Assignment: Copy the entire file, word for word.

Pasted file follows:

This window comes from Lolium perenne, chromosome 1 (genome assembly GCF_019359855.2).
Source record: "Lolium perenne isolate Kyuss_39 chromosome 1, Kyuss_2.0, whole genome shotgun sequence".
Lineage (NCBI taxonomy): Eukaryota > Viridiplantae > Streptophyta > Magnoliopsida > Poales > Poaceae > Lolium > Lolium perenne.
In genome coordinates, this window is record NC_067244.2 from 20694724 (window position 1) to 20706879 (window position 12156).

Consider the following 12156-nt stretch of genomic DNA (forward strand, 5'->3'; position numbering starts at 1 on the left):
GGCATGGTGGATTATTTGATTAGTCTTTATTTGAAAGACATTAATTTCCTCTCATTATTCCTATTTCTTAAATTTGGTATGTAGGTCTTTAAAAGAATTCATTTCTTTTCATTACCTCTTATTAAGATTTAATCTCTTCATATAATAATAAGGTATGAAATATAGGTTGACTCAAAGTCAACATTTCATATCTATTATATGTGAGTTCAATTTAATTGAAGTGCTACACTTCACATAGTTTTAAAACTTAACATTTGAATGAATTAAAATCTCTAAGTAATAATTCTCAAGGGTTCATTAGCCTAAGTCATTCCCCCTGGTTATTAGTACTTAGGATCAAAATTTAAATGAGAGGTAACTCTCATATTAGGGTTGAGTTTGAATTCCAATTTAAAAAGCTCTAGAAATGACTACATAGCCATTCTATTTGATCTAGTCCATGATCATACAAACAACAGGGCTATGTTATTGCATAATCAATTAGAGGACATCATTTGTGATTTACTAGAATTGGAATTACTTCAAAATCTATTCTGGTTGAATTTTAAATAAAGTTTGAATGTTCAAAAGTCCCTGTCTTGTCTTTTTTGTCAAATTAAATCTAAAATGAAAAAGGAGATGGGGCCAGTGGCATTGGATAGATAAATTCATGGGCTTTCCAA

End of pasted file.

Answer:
This window comes from Lolium perenne, chromosome 1 (genome assembly GCF_019359855.2).
Source record: "Lolium perenne isolate Kyuss_39 chromosome 1, Kyuss_2.0, whole genome shotgun sequence".
Lineage (NCBI taxonomy): Eukaryota > Viridiplantae > Streptophyta > Magnoliopsida > Poales > Poaceae > Lolium > Lolium perenne.
In genome coordinates, this window is record NC_067244.2 from 20694724 (window position 1) to 20706879 (window position 12156).

Consider the following 12156-nt stretch of genomic DNA (forward strand, 5'->3'; position numbering starts at 1 on the left):
GGCATGGTGGATTATTTGATTAGTCTTTATTTGAAAGACATTAATTTCCTCTCATTATTCCTATTTCTTAAATTTGGTATGTAGGTCTTTAAAAGAATTCATTTCTTTTCATTACCTCTTATTAAGATTTAATCTCTTCATATAATAATAAGGTATGAAATATAGGTTGACTCAAAGTCAACATTTCATATCTATTATATGTGAGTTCAATTTAATTGAAGTGCTACACTTCACATAGTTTTAAAACTTAACATTTGAATGAATTAAAATCTCTAAGTAATAATTCTCAAGGGTTCATTAGCCTAAGTCATTCCCCCTGGTTATTAGTACTTAGGATCAAAATTTAAATGAGAGGTAACTCTCATATTAGGGTTGAGTTTGAATTCCAATTTAAAAAGCTCTAGAAATGACTACATAGCCATTCTATTTGATCTAGTCCATGATCATACAAACAACAGGGCTATGTTATTGCATAATCAATTAGAGGACATCATTTGTGATTTACTAGAATTGGAATTACTTCAAAATCTATTCTGGTTGAATTTTAAATAAAGTTTGAATGTTCAAAAGTCCCTGTCTTGTCTTTTTTGTCAAATTAAATCTAAAATGAAAAAGGAGATGGGGCCAGTGGCATTGGATAGATAAATTCATGGGCTTTCCAA